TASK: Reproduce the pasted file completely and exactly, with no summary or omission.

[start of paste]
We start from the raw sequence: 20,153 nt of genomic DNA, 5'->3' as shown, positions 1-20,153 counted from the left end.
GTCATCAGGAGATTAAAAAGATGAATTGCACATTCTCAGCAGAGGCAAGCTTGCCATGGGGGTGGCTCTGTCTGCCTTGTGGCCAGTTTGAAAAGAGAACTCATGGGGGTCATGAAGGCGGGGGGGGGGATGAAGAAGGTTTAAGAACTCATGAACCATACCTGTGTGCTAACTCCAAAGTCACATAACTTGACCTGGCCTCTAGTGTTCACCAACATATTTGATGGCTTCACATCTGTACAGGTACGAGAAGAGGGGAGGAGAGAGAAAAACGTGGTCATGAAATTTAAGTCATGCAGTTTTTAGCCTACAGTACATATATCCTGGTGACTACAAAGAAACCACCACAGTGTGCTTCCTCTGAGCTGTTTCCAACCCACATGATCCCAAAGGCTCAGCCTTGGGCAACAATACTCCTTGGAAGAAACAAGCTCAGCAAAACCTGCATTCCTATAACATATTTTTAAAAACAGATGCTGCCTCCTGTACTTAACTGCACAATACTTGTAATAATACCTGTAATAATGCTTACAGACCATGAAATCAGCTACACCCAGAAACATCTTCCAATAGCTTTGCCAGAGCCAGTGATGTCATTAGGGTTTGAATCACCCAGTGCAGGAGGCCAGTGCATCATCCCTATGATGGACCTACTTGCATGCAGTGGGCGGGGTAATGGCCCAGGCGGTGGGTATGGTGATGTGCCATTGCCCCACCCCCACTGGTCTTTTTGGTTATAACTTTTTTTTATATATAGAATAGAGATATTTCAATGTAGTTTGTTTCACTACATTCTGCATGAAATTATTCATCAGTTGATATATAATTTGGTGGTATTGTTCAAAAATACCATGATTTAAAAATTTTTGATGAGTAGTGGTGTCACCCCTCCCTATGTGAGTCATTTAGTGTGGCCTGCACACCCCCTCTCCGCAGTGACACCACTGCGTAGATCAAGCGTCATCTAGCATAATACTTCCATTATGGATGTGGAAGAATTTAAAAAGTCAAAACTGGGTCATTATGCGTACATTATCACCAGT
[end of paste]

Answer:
We start from the raw sequence: 20,153 nt of genomic DNA, 5'->3' as shown, positions 1-20,153 counted from the left end.
GTCATCAGGAGATTAAAAAGATGAATTGCACATTCTCAGCAGAGGCAAGCTTGCCATGGGGGTGGCTCTGTCTGCCTTGTGGCCAGTTTGAAAAGAGAACTCATGGGGGTCATGAAGGCGGGGGGGGGGATGAAGAAGGTTTAAGAACTCATGAACCATACCTGTGTGCTAACTCCAAAGTCACATAACTTGACCTGGCCTCTAGTGTTCACCAACATATTTGATGGCTTCACATCTGTACAGGTACGAGAAGAGGGGAGGAGAGAGAAAAACGTGGTCATGAAATTTAAGTCATGCAGTTTTTAGCCTACAGTACATATATCCTGGTGACTACAAAGAAACCACCACAGTGTGCTTCCTCTGAGCTGTTTCCAACCCACATGATCCCAAAGGCTCAGCCTTGGGCAACAATACTCCTTGGAAGAAACAAGCTCAGCAAAACCTGCATTCCTATAACATATTTTTAAAAACAGATGCTGCCTCCTGTACTTAACTGCACAATACTTGTAATAATACCTGTAATAATGCTTACAGACCATGAAATCAGCTACACCCAGAAACATCTTCCAATAGCTTTGCCAGAGCCAGTGATGTCATTAGGGTTTGAATCACCCAGTGCAGGAGGCCAGTGCATCATCCCTATGATGGACCTACTTGCATGCAGTGGGCGGGGTAATGGCCCAGGCGGTGGGTATGGTGATGTGCCATTGCCCCACCCCCACTGGTCTTTTTGGTTATAACTTTTTTTTATATATAGAATAGAGATATTTCAATGTAGTTTGTTTCACTACATTCTGCATGAAATTATTCATCAGTTGATATATAATTTGGTGGTATTGTTCAAAAATACCATGATTTAAAAATTTTTGATGAGTAGTGGTGTCACCCCTCCCTATGTGAGTCATTTAGTGTGGCCTGCACACCCCCTCTCCGCAGTGACACCACTGCGTAGATCAAGCGTCATCTAGCATAATACTTCCATTATGGATGTGGAAGAATTTAAAAAGTCAAAACTGGGTCATTATGCGTACATTATCACCAGT